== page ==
It works if one is "of two minds". For example if you ask my son in english what his favourite food is, he'll say macaroni & cheese; while in japanese he'll say ebi tempura.
    Ebi Tempura...sounds like something I had in the Sushi place I went today
    No, but I think I know what you mean, and I like it. By "two minds" do you mean two personalities (such as a very intellectual one and a very goofy one), and to the extent that my partner can not satisfy the needs of both/all those personalities, feelings of romantic love can be aroused by a second person who is able to bring this other personality to life? I'm trying to bring the two different languages into this analogy, but I'm struggling. What might they stand for in this context?
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  7. #6  
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    Quote Originally Posted by troubled_soul
    By "two minds" do you mean two personalities (such as a very intellectual one and a very goofy one), and to the extent that my partner can not satisfy the needs of both/all those personalities, feelings of romantic love can be aroused by a second person who is able to bring this other personality to life? I'm trying to bring the two different languages into this analogy, but I'm struggling. What might they stand for in this context?
    Yeah, I meant incompatible modes of thinking, which share the same skull. But you did say "like-for-like" so I'd better give a proper answer...

    I suppose romantic love an offshoot from our mammalian style of parenting. That in turn developed from theory of mind, which many vertibrates have in varying degrees.

    To me, love is having a sort of model (or sim) of the beloved, continuously running in one's mind and parallel to selfish thoughts. This is how (and why) a mother always knows where the baby is, what it's doing, whether it might be hungry or bored or need a diaper change soon, etc. When the real world refuses to corroborate a model (e.g. the baby dies! or maybe the child simply grows up) one has a crisis because one's living sim must die - it's like losing a piece of one's self, because that's what really happens. Actually our sims may grow so enormous that they continue playing in contradiction of evidence - we call that denial.

    Since parents naturally care for multiple children, certainly we're capable of running simultaneous models. On the other hand, it is easier to keep one than many "in mind". Surely it is easier to elaborate theory of mind for one adult partner than for many... Unless one stops at very shallow theories of one's beloveds...
    A pong by any other name is still a pong. -williampinn
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  8. #7  
    Veracity Vigilante inow's Avatar
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    Quote Originally Posted by troubled_soul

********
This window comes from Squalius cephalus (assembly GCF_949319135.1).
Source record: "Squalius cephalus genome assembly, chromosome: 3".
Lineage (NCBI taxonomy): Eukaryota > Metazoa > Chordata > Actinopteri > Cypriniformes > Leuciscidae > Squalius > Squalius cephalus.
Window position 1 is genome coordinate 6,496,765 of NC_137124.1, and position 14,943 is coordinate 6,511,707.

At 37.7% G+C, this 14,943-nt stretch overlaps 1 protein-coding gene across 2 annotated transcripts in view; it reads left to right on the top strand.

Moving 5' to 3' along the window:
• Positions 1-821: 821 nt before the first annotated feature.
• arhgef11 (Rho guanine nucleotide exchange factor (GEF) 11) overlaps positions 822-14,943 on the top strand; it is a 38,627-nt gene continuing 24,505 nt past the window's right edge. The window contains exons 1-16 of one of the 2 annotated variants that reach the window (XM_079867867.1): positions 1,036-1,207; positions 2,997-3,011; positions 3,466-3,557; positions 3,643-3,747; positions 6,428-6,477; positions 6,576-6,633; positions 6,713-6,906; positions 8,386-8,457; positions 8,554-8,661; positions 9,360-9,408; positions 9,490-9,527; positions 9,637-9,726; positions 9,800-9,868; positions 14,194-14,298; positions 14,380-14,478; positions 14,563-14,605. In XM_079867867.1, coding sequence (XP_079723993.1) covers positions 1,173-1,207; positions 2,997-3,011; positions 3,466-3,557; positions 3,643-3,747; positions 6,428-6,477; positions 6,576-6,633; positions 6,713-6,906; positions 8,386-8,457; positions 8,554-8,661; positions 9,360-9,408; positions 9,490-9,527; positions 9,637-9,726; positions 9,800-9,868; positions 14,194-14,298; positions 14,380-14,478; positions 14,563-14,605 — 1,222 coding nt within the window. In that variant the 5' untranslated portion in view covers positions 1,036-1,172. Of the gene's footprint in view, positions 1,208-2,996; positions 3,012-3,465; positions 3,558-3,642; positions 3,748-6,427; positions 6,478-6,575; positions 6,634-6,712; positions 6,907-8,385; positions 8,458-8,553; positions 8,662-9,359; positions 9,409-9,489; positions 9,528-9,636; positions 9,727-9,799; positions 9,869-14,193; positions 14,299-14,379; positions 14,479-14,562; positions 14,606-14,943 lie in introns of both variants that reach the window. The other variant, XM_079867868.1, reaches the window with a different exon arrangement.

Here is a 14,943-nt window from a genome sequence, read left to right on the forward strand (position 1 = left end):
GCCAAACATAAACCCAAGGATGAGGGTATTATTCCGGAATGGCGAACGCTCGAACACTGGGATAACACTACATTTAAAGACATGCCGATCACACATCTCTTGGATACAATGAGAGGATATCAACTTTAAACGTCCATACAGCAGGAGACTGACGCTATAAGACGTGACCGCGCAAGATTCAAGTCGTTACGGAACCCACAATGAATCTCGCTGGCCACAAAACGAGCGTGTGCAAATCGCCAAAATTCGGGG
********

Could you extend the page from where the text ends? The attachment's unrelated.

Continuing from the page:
for these triggers to be allowed to be initiated with a second person, would you think that there must be a perception of something fundamental being missing in the relationship with the first person?
    No, not at all. There are two pieces here. One - You can have those feelings for anyone, and they do not imply that your relationship with another person is somehow lacking. Two - Most relationships have gaps and some sort of flaws. That's part of what makes them fun... Working through those differences and caring about each other despite the small gaps which exist in that relationship.

    My sense is that what happens is we cognitively decide that we care about a person, and we essentially choose to simply ignore the neurochemical response another person causes in us. That neurochemical response is still there, but how we act on it (or not act on it) is what really matters.


    Quote Originally Posted by troubled_soul
    Why would I bring myself into a situation where this threshold may be reached, if I'm completely happy with my relationship? In other words, why would I divert time spent away from my partner and towards a second person, if I'm happy with the first person?
    That's something you will need to ask yourself. To your credit, though, many humans have evolved a tendency to seek variety in relationships. Monogamy is a relatively recent phenomenon in human history, but it's very much a solid phenomenon now, so you need to look inward, consider that your actions may hurt someone about whom you care very much, or worse... hurt them both, and consequently yourself.

    Also (and this is just my gut feeling here, I have no evidence), I would think you are not "romantically in love" with these others, but just care very much about them and enjoy their company... More likely an issue of infatuation instead of an issue of intimacy... but again, I could very well be wrong.

    Good luck with it all. Maybe in another month you'll have forgotten all about them both and you'll find a new "love." :wink:
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  9. #8  
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    I think no... it's not possible!